Paul S. Wesson
|Paul S. Wesson|
Paul S. Wesson, B.Sc., Ph.D., D.Sc., F.R.A.S, is a professor of astrophysics and theoretical physics. He was educated at the Universities of London and Cambridge in England, and spent most of his career at the University of Waterloo in Canada. He has also spent sabbatical leaves at Berkeley and Stanford in California, and more recently has been associated with the Herzberg Institute of Astrophysics in Victoria, Canada. He has supervised numerous graduate students and postdoctoral fellows, and has occupied several important administrative positions, including Science Director of the California Institute for Physics and Astronomy. His scientific interests are broad, ranging from a seismic survey of Afghanistan, to guest lectures and media interviews on the Big Bang in America. He has published over 250 research papers and a dozen books. Most of his articles have appeared in the standard journals for astronomy and theoretical physics, but he has also written pieces for New Scientist and other magazines of popular science. In recent years, his research has concentrated on two subjects:
(a) The intensity of background light between galaxies depends on their luminosity and age, versus the redshift effect and the expansion of the universe. It is possible to use observations and a mathematical model to determine various astrophysical quantities, including the age of the universe and the nature of dark matter and dark energy. This approach also resolves the notorious problem of why the night sky is so dark, or Olbers' paradox.
(b) The theory of general relativity due to Einstein can be extended from four to five dimensions, where the extra dimension measures mass. This kind of 5D theory avoids problems of older versions, and has gained a considerable following as a means of accounting for matter. (The webpage for the Space-Time-Matter group is at http://astro.uwaterloo.ca/~wesson.) A major discovery is that while the universe may have a big-bang singularity in 4D, it is smooth in 5D.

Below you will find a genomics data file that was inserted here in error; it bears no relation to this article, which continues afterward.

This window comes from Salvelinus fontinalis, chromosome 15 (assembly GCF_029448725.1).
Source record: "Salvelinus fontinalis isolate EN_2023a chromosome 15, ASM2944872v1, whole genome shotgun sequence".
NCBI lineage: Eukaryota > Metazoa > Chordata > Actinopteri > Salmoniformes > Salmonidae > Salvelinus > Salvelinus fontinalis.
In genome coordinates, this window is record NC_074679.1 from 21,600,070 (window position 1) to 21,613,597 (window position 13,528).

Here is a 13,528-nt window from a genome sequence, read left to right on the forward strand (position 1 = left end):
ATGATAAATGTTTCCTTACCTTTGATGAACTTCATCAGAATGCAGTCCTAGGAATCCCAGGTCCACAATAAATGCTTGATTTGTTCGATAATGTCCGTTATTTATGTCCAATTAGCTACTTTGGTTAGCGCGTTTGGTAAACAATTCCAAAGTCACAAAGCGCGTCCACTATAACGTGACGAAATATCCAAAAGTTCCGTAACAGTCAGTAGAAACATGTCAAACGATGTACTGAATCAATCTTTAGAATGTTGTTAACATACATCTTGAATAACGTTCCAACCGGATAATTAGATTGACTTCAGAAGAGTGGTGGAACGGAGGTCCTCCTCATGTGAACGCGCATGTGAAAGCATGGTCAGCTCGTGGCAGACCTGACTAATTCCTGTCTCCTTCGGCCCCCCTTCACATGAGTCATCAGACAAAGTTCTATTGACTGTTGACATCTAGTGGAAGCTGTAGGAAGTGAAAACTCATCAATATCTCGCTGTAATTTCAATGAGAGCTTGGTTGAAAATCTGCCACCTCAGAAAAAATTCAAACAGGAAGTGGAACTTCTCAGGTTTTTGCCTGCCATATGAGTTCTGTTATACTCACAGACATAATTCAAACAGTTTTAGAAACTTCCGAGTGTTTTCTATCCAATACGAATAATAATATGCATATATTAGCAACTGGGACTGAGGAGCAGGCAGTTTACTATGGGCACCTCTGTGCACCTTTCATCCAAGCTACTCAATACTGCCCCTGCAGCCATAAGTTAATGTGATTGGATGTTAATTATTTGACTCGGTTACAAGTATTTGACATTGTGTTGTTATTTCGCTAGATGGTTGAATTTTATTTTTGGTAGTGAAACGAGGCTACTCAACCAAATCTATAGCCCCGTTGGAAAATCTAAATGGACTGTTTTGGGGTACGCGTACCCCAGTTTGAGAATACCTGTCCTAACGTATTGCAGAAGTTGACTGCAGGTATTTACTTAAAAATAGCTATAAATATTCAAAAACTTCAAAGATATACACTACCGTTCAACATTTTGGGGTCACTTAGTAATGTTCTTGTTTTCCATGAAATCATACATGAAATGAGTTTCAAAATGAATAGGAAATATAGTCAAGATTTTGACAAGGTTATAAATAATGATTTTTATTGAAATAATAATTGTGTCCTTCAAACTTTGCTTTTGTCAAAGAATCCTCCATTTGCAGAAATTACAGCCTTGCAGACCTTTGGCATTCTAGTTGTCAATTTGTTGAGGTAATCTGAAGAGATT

- Weaving the Universe (Is Modern Cosmology Discovered or Invented?), 2011, World Scientific, Singapore, 222 pp. [An account of the overlap between modern physics and philosophy, emphasizing the role of ideas.]
- The Light/Dark Universe (Light from Galaxies, Dark Matter and Dark Energy),(coauthor James Overduin), 2008, World Scientific, Singapore, 225 pp. [A research-level book which uses intergalactic radiation to constrain and identify dark components of the universe.] ISBN 978-981-283-441-6
- Five-Dimensional Physics, 2006, World Scientific, Singapore, 222 pp. [A research-level book on classical and quantum consequences of Kaluza-Klein cosmology.] ISBN 981-256-661-9
- Brave New Universe, (coauthor Paul Halpern), 2006, Joseph Henry Press, Washington, 264 pp. [A semi-popular book on problems in modern cosmology and how they may be solved.] ISBN 0-309-10137-9
- Dark Sky, Dark Matter,(coauthor James Overduin),2003, Institute of Physics, London, 216 pp. [A research-level book on the modern version of Olbers’ paradox and how background radiation is used to constrain decaying dark-matter particles.]ISBN 075030684X
- Space-Time-Matter, 1999, World Scientific, Singapore, 209 pp. [A research-level book on higher-dimensional gravity such as Kaluza-Klein theory and its implications for cosmology and astrophysics. The second edition is 2007, 254 pp.] ISBN 981-270-632-1
- Gravitation - A Banff Summer Institute, (coauthor Robert B. Mann), 1991. World Scientific, Singapore, 650 pp. [An edited conference proceedings with contributions by many of the top researchers in gravitation.] ISBN 981-02-0751-4
- Gravity, Particles, and Astrophysics, 1980, Reidel, Dordrecht, 188 pp. [A research-level book on alternative theories of gravity and their implications for particle physics and astrophysics.] ISBN 90-277-1083-X
- Cosmology and Geophysics, 1978, Oxford University Press/Hilger, New York, 240 pp. [A research-level book on alternative theories of gravity and their implications for the Earth and the solar system.] ISBN 0-85274-315-7